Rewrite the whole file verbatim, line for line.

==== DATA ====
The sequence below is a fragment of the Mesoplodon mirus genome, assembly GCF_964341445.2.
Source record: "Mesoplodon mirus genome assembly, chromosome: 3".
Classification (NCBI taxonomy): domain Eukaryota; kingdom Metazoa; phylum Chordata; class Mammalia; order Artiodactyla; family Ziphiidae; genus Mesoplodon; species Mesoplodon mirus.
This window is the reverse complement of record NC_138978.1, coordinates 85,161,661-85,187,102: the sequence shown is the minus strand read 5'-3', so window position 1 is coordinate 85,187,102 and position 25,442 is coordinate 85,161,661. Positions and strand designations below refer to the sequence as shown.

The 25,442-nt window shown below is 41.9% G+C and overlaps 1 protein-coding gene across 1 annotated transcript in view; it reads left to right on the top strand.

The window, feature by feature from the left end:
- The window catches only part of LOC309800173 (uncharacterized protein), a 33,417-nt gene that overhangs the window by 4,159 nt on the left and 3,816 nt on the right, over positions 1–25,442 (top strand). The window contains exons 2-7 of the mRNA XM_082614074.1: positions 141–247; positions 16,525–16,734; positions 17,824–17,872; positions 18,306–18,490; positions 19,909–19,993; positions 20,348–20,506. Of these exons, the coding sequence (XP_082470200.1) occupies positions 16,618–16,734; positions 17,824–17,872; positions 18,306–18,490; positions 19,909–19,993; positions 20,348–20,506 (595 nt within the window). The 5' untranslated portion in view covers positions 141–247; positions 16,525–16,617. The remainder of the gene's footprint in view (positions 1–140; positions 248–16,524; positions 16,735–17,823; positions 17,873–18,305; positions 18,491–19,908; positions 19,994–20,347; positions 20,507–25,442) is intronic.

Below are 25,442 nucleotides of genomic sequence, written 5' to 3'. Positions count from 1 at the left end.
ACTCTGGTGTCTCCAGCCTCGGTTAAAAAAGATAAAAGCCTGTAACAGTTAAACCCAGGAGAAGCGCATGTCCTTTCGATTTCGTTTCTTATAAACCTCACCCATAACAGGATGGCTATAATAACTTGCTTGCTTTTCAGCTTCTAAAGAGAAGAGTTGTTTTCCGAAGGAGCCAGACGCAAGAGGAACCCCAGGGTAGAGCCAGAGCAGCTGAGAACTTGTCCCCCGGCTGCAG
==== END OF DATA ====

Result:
The sequence below is a fragment of the Mesoplodon mirus genome, assembly GCF_964341445.2.
Source record: "Mesoplodon mirus genome assembly, chromosome: 3".
Classification (NCBI taxonomy): domain Eukaryota; kingdom Metazoa; phylum Chordata; class Mammalia; order Artiodactyla; family Ziphiidae; genus Mesoplodon; species Mesoplodon mirus.
This window is the reverse complement of record NC_138978.1, coordinates 85,161,661-85,187,102: the sequence shown is the minus strand read 5'-3', so window position 1 is coordinate 85,187,102 and position 25,442 is coordinate 85,161,661. Positions and strand designations below refer to the sequence as shown.

The 25,442-nt window shown below is 41.9% G+C and overlaps 1 protein-coding gene across 1 annotated transcript in view; it reads left to right on the top strand.

The window, feature by feature from the left end:
- The window catches only part of LOC309800173 (uncharacterized protein), a 33,417-nt gene that overhangs the window by 4,159 nt on the left and 3,816 nt on the right, over positions 1–25,442 (top strand). The window contains exons 2-7 of the mRNA XM_082614074.1: positions 141–247; positions 16,525–16,734; positions 17,824–17,872; positions 18,306–18,490; positions 19,909–19,993; positions 20,348–20,506. Of these exons, the coding sequence (XP_082470200.1) occupies positions 16,618–16,734; positions 17,824–17,872; positions 18,306–18,490; positions 19,909–19,993; positions 20,348–20,506 (595 nt within the window). The 5' untranslated portion in view covers positions 141–247; positions 16,525–16,617. The remainder of the gene's footprint in view (positions 1–140; positions 248–16,524; positions 16,735–17,823; positions 17,873–18,305; positions 18,491–19,908; positions 19,994–20,347; positions 20,507–25,442) is intronic.

Below are 25,442 nucleotides of genomic sequence, written 5' to 3'. Positions count from 1 at the left end.
ACTCTGGTGTCTCCAGCCTCGGTTAAAAAAGATAAAAGCCTGTAACAGTTAAACCCAGGAGAAGCGCATGTCCTTTCGATTTCGTTTCTTATAAACCTCACCCATAACAGGATGGCTATAATAACTTGCTTGCTTTTCAGCTTCTAAAGAGAAGAGTTGTTTTCCGAAGGAGCCAGACGCAAGAGGAACCCCAGGGTAGAGCCAGAGCAGCTGAGAACTTGTCCCCCGGCTGCAG